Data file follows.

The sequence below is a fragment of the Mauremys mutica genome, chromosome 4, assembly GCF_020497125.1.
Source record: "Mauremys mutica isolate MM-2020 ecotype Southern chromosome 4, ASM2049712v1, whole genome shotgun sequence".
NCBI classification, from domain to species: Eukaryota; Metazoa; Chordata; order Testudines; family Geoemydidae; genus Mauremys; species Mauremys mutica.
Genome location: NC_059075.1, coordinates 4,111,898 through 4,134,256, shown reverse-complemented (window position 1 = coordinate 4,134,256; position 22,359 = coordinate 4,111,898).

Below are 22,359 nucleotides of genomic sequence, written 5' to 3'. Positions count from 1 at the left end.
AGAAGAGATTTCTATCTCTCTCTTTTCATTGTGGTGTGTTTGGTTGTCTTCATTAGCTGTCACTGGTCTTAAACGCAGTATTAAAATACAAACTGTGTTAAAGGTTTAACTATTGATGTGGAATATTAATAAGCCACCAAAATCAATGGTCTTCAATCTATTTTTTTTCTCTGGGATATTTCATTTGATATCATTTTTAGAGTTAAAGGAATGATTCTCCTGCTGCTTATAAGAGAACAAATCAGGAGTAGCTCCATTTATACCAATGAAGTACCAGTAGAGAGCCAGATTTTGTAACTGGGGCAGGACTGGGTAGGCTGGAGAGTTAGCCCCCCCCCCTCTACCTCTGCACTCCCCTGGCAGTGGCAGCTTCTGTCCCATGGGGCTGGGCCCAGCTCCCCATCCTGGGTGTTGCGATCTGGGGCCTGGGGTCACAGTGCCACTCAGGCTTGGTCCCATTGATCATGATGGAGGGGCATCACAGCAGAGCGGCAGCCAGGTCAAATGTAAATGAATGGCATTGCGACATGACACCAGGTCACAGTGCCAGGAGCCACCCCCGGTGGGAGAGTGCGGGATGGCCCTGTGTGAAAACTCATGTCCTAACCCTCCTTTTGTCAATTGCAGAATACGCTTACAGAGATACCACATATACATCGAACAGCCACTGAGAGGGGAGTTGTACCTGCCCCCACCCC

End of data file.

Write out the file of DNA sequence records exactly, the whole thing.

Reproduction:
The sequence below is a fragment of the Mauremys mutica genome, chromosome 4, assembly GCF_020497125.1.
Source record: "Mauremys mutica isolate MM-2020 ecotype Southern chromosome 4, ASM2049712v1, whole genome shotgun sequence".
NCBI classification, from domain to species: Eukaryota; Metazoa; Chordata; order Testudines; family Geoemydidae; genus Mauremys; species Mauremys mutica.
Genome location: NC_059075.1, coordinates 4,111,898 through 4,134,256, shown reverse-complemented (window position 1 = coordinate 4,134,256; position 22,359 = coordinate 4,111,898).

Below are 22,359 nucleotides of genomic sequence, written 5' to 3'. Positions count from 1 at the left end.
AGAAGAGATTTCTATCTCTCTCTTTTCATTGTGGTGTGTTTGGTTGTCTTCATTAGCTGTCACTGGTCTTAAACGCAGTATTAAAATACAAACTGTGTTAAAGGTTTAACTATTGATGTGGAATATTAATAAGCCACCAAAATCAATGGTCTTCAATCTATTTTTTTTCTCTGGGATATTTCATTTGATATCATTTTTAGAGTTAAAGGAATGATTCTCCTGCTGCTTATAAGAGAACAAATCAGGAGTAGCTCCATTTATACCAATGAAGTACCAGTAGAGAGCCAGATTTTGTAACTGGGGCAGGACTGGGTAGGCTGGAGAGTTAGCCCCCCCCCCTCTACCTCTGCACTCCCCTGGCAGTGGCAGCTTCTGTCCCATGGGGCTGGGCCCAGCTCCCCATCCTGGGTGTTGCGATCTGGGGCCTGGGGTCACAGTGCCACTCAGGCTTGGTCCCATTGATCATGATGGAGGGGCATCACAGCAGAGCGGCAGCCAGGTCAAATGTAAATGAATGGCATTGCGACATGACACCAGGTCACAGTGCCAGGAGCCACCCCCGGTGGGAGAGTGCGGGATGGCCCTGTGTGAAAACTCATGTCCTAACCCTCCTTTTGTCAATTGCAGAATACGCTTACAGAGATACCACATATACATCGAACAGCCACTGAGAGGGGAGTTGTACCTGCCCCCACCCC